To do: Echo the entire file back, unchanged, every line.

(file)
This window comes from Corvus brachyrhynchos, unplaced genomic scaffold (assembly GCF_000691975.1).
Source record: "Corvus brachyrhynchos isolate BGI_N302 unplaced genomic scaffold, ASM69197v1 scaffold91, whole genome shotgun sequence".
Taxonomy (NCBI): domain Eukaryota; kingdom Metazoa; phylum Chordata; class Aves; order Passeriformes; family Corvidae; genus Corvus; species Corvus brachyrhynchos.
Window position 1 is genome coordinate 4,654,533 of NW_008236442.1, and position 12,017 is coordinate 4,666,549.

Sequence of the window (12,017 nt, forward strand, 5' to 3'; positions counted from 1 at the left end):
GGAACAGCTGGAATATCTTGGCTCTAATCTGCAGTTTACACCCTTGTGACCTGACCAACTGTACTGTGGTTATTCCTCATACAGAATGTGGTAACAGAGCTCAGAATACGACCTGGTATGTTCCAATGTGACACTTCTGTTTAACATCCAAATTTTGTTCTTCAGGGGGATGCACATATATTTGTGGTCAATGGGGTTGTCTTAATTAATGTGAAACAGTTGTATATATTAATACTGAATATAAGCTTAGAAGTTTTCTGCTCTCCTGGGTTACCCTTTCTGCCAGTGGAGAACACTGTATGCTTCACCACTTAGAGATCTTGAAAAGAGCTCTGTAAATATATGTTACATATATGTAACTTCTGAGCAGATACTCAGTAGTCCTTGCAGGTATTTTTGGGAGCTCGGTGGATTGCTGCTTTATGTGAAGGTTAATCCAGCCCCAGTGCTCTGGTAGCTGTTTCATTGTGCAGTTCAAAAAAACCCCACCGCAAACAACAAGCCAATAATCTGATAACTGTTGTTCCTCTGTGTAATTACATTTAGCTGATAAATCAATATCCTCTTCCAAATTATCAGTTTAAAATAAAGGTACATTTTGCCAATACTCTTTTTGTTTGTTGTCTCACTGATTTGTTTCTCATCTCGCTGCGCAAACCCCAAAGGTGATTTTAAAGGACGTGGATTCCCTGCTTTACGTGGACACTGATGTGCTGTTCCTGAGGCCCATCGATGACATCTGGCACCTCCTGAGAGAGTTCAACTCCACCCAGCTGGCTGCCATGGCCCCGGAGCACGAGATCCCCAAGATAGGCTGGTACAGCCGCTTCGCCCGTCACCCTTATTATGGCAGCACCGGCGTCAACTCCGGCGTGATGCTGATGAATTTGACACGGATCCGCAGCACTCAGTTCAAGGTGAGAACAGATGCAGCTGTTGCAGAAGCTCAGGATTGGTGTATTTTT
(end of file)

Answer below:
This window comes from Corvus brachyrhynchos, unplaced genomic scaffold (assembly GCF_000691975.1).
Source record: "Corvus brachyrhynchos isolate BGI_N302 unplaced genomic scaffold, ASM69197v1 scaffold91, whole genome shotgun sequence".
Taxonomy (NCBI): domain Eukaryota; kingdom Metazoa; phylum Chordata; class Aves; order Passeriformes; family Corvidae; genus Corvus; species Corvus brachyrhynchos.
Window position 1 is genome coordinate 4,654,533 of NW_008236442.1, and position 12,017 is coordinate 4,666,549.

Sequence of the window (12,017 nt, forward strand, 5' to 3'; positions counted from 1 at the left end):
GGAACAGCTGGAATATCTTGGCTCTAATCTGCAGTTTACACCCTTGTGACCTGACCAACTGTACTGTGGTTATTCCTCATACAGAATGTGGTAACAGAGCTCAGAATACGACCTGGTATGTTCCAATGTGACACTTCTGTTTAACATCCAAATTTTGTTCTTCAGGGGGATGCACATATATTTGTGGTCAATGGGGTTGTCTTAATTAATGTGAAACAGTTGTATATATTAATACTGAATATAAGCTTAGAAGTTTTCTGCTCTCCTGGGTTACCCTTTCTGCCAGTGGAGAACACTGTATGCTTCACCACTTAGAGATCTTGAAAAGAGCTCTGTAAATATATGTTACATATATGTAACTTCTGAGCAGATACTCAGTAGTCCTTGCAGGTATTTTTGGGAGCTCGGTGGATTGCTGCTTTATGTGAAGGTTAATCCAGCCCCAGTGCTCTGGTAGCTGTTTCATTGTGCAGTTCAAAAAAACCCCACCGCAAACAACAAGCCAATAATCTGATAACTGTTGTTCCTCTGTGTAATTACATTTAGCTGATAAATCAATATCCTCTTCCAAATTATCAGTTTAAAATAAAGGTACATTTTGCCAATACTCTTTTTGTTTGTTGTCTCACTGATTTGTTTCTCATCTCGCTGCGCAAACCCCAAAGGTGATTTTAAAGGACGTGGATTCCCTGCTTTACGTGGACACTGATGTGCTGTTCCTGAGGCCCATCGATGACATCTGGCACCTCCTGAGAGAGTTCAACTCCACCCAGCTGGCTGCCATGGCCCCGGAGCACGAGATCCCCAAGATAGGCTGGTACAGCCGCTTCGCCCGTCACCCTTATTATGGCAGCACCGGCGTCAACTCCGGCGTGATGCTGATGAATTTGACACGGATCCGCAGCACTCAGTTCAAGGTGAGAACAGATGCAGCTGTTGCAGAAGCTCAGGATTGGTGTATTTTT